IRS LLC Tax Form: Everything You Need to Know
An IRS LLC tax form isn’t generally required since an LLC does not operate as a separate entity from its owners and an LLC operates as a pass-through business.3 min read
An IRS LLC tax form isn’t generally required since an LLC does not operate as a separate entity from its owners. An LLC operates as a pass-through business in which the LLC owners (members) report the profits and losses of the LLC on their personal tax returns.
Another item to keep in mind regarding LLC taxes is that the LLC does not pay federal income taxes; however, some states do in fact charge an annual tax for LLCs. Since your LLC is not required to pay federal income taxes, there is no formal IRS LLC tax form to fill out. This is why the members are required to report all LLC income and losses on their personal tax returns.
Single-Member LLC Taxes
A single-member LLC is an LLC owned by only one person. For tax purposes, the IRS treats single-member LLCs as sole proprietorships. Therefore, the single member must include all LLC funds on Schedule C, and submit it with a 1040 tax return. The LLC’s income and deductions will be reported on the attachment to Schedule C. If your LLC deals with specialty income, i.e. farming or fishing, then you will fill out Schedule E, F, or J instead of Schedule C. Be mindful that you will be required to pay income tax on all profits of the LLC, even if you plan on leaving profits in the business bank account at year end.
Multi-Member LLC Taxes
Multi-member LLCs are treated as partnerships for tax purposes. Similar to the single-member LLC, multi-member LLCs do not pay federal income taxes. Instead, the members report their share of the LLC profits on their personal income tax return by filling out Schedule E. The amount in which each member must report is laid out in the LLC operating agreement. Sometimes, the members will divide up the profits whereas other members will identify that the portion to be paid for taxes is dependent upon how much capital each member personally contributed to the LLC. For example, if John owns 70% of the LLC and Matt owns the remaining 30%, then John is entitled to 70% of the profits and Matt is entitled to the other 30%. This means that 70% of such profits will be reported on John’s personal income tax return, and 30% will be reported on Matt’s personal income tax return.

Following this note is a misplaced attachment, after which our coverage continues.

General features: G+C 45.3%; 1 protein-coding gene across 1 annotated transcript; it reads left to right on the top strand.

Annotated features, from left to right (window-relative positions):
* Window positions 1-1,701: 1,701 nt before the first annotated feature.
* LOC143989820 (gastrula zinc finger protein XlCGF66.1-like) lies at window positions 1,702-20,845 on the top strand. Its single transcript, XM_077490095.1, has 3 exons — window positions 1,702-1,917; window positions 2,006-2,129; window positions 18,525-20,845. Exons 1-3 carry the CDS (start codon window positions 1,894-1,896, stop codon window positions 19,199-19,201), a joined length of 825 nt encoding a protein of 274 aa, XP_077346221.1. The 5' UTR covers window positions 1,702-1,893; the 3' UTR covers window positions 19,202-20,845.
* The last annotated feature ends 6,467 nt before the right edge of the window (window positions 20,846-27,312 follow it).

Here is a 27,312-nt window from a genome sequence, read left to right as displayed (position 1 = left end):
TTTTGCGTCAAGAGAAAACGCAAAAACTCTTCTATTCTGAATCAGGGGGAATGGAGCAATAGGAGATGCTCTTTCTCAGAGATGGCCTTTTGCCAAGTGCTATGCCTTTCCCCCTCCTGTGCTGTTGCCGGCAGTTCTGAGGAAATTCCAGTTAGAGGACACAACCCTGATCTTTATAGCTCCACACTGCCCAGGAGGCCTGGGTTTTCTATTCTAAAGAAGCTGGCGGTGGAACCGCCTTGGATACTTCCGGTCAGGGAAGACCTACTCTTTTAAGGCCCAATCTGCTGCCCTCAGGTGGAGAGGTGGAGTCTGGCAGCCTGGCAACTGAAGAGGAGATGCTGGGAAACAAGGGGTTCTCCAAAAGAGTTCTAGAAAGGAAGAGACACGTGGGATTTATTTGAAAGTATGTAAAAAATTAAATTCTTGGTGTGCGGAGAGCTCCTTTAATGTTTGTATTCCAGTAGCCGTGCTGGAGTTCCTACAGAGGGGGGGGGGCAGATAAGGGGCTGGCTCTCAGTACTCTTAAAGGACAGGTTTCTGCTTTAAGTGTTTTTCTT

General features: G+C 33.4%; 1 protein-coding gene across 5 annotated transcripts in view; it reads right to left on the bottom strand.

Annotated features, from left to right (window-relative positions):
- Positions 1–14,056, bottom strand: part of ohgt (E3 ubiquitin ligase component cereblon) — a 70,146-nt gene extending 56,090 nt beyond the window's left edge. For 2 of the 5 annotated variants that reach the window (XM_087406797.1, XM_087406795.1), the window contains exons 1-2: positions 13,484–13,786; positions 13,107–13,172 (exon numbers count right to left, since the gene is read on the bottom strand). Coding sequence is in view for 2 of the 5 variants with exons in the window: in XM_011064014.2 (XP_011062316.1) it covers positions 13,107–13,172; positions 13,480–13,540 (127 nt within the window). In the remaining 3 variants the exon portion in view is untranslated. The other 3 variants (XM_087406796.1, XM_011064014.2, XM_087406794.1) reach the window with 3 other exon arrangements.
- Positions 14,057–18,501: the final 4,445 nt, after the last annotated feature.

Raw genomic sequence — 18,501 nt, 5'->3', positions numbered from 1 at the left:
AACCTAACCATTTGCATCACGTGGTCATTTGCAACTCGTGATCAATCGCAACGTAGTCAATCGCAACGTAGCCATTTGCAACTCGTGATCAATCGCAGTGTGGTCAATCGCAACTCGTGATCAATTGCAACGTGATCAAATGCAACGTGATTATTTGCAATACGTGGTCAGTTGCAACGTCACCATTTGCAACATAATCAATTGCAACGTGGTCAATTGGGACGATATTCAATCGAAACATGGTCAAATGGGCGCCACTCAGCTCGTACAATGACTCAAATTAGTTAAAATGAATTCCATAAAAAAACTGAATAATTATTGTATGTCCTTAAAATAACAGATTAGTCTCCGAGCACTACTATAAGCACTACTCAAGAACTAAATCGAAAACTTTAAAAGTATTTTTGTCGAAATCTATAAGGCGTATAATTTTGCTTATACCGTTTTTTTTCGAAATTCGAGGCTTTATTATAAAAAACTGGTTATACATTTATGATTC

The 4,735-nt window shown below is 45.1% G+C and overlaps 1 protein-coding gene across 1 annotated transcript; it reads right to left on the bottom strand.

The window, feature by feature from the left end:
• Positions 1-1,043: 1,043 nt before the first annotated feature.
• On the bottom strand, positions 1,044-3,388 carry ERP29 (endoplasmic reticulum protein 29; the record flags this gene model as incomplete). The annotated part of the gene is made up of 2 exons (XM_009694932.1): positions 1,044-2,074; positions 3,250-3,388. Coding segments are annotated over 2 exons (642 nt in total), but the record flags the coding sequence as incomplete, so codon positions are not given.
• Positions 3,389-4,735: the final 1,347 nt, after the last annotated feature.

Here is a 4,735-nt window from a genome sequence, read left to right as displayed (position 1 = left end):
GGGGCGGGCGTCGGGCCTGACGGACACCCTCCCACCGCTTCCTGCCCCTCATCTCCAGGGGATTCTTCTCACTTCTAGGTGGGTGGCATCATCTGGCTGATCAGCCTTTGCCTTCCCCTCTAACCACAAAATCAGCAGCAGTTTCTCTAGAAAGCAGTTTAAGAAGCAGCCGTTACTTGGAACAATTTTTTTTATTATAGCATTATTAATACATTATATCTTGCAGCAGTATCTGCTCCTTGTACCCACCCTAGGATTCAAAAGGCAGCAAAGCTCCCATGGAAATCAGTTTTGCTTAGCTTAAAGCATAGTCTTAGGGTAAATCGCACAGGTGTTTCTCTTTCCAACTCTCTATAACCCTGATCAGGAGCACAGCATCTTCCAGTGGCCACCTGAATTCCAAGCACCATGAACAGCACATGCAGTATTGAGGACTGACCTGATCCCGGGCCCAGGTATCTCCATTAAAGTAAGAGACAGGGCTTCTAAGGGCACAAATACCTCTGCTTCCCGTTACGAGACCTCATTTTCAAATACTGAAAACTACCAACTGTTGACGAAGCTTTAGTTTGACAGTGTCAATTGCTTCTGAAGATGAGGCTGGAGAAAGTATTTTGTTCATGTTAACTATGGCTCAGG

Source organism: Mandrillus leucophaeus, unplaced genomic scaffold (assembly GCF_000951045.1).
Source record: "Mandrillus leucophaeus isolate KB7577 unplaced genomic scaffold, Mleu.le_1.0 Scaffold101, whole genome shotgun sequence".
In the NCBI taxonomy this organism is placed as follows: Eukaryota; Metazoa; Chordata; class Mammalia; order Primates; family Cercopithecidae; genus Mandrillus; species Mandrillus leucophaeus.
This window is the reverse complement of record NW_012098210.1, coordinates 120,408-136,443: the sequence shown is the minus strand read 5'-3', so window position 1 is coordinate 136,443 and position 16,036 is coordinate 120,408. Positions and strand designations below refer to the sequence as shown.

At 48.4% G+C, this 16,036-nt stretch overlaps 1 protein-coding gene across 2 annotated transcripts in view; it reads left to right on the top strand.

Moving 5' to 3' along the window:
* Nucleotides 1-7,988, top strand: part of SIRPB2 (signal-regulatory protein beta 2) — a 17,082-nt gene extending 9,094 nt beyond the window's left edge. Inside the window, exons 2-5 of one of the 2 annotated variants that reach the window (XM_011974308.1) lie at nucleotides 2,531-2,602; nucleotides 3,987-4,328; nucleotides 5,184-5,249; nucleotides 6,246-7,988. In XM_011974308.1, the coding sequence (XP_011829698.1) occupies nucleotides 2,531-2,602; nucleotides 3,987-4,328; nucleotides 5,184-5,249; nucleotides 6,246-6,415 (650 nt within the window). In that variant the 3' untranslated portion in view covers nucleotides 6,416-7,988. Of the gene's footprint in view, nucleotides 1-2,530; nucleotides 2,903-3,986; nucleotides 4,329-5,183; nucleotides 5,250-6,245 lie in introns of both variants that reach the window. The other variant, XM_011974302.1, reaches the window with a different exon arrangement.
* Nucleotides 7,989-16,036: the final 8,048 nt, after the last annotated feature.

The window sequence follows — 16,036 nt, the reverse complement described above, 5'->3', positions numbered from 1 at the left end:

LLC Taxed as a C Corporation
There are some benefits for LLCs being taxed as a C Corporation, including the following:
- Tax savings
- Savings on retained earnings
- LLCs can offer their employees fringe benefits
If you have a substantial amount of profits, and want to retain such profits in the LLC, then it would be a good idea to elect to be taxed as a corporation. Beginning in 2018, all C Corporations are taxed at a flat rate of 21% on all profits, which is lower than all 3 individual income tax brackets, which range from 32-37%. Such individual rates would generally apply to LLCs, particularly if they are taxed as sole proprietorships. Therefore, the LLC can save money by being taxed as a C Corporation.
While the tax savings may appear quite high, keep in mind that C Corporations are subject to double taxation. First, the business is taxed 21% at the corporate level on all profits. Thereafter, if any distributions were made to the owners (distributions from those actual profits that were already taxed), those distributions are taxed again at the personal level (reported on the owners’ personal tax returns). The personal tax rate can be up to 23.8% depending on how much the capital gain was.
But if an LLC wants to keep a lot of the profits in the business bank account, then those retained earnings will not be subject to double taxation.
LLCs electing to be taxed as a corporation can offer the owners and employees various fringe benefits, none of which will be double taxed.
If you need help filing taxes for your LLC, you can post your legal need on UpCounsel’s marketplace. UpCounsel accepts only the top 5 percent of lawyers to its site. Lawyers on UpCounsel come from law schools such as Harvard Law and Yale Law and an average of 14 years of legal experience, including work with or on behalf of companies like Google, Menlo Ventures, and Airbnb.